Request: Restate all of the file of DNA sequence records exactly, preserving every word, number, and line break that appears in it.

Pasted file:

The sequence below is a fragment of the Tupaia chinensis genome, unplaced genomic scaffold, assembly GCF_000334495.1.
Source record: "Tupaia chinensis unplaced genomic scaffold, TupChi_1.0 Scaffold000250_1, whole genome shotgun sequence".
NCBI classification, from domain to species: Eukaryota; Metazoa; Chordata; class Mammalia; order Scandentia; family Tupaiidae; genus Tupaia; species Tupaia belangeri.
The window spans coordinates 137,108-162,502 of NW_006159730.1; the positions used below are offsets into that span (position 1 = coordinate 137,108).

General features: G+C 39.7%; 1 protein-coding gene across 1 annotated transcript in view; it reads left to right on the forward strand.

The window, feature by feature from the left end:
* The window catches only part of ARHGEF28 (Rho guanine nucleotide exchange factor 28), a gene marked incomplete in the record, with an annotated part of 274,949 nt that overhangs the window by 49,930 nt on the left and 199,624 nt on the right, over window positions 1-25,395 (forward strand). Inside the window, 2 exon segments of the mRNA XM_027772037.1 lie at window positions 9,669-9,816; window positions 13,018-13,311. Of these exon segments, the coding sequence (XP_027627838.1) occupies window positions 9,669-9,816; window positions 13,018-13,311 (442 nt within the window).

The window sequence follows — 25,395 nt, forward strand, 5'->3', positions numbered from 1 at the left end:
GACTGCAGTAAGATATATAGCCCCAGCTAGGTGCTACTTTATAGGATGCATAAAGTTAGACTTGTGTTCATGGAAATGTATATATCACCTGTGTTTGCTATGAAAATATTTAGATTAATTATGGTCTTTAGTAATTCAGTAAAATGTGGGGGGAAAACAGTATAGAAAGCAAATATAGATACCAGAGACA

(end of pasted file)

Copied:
The sequence below is a fragment of the Tupaia chinensis genome, unplaced genomic scaffold, assembly GCF_000334495.1.
Source record: "Tupaia chinensis unplaced genomic scaffold, TupChi_1.0 Scaffold000250_1, whole genome shotgun sequence".
NCBI classification, from domain to species: Eukaryota; Metazoa; Chordata; class Mammalia; order Scandentia; family Tupaiidae; genus Tupaia; species Tupaia belangeri.
The window spans coordinates 137,108-162,502 of NW_006159730.1; the positions used below are offsets into that span (position 1 = coordinate 137,108).

General features: G+C 39.7%; 1 protein-coding gene across 1 annotated transcript in view; it reads left to right on the forward strand.

The window, feature by feature from the left end:
* The window catches only part of ARHGEF28 (Rho guanine nucleotide exchange factor 28), a gene marked incomplete in the record, with an annotated part of 274,949 nt that overhangs the window by 49,930 nt on the left and 199,624 nt on the right, over window positions 1-25,395 (forward strand). Inside the window, 2 exon segments of the mRNA XM_027772037.1 lie at window positions 9,669-9,816; window positions 13,018-13,311. Of these exon segments, the coding sequence (XP_027627838.1) occupies window positions 9,669-9,816; window positions 13,018-13,311 (442 nt within the window).

The window sequence follows — 25,395 nt, forward strand, 5'->3', positions numbered from 1 at the left end:
GACTGCAGTAAGATATATAGCCCCAGCTAGGTGCTACTTTATAGGATGCATAAAGTTAGACTTGTGTTCATGGAAATGTATATATCACCTGTGTTTGCTATGAAAATATTTAGATTAATTATGGTCTTTAGTAATTCAGTAAAATGTGGGGGGAAAACAGTATAGAAAGCAAATATAGATACCAGAGACA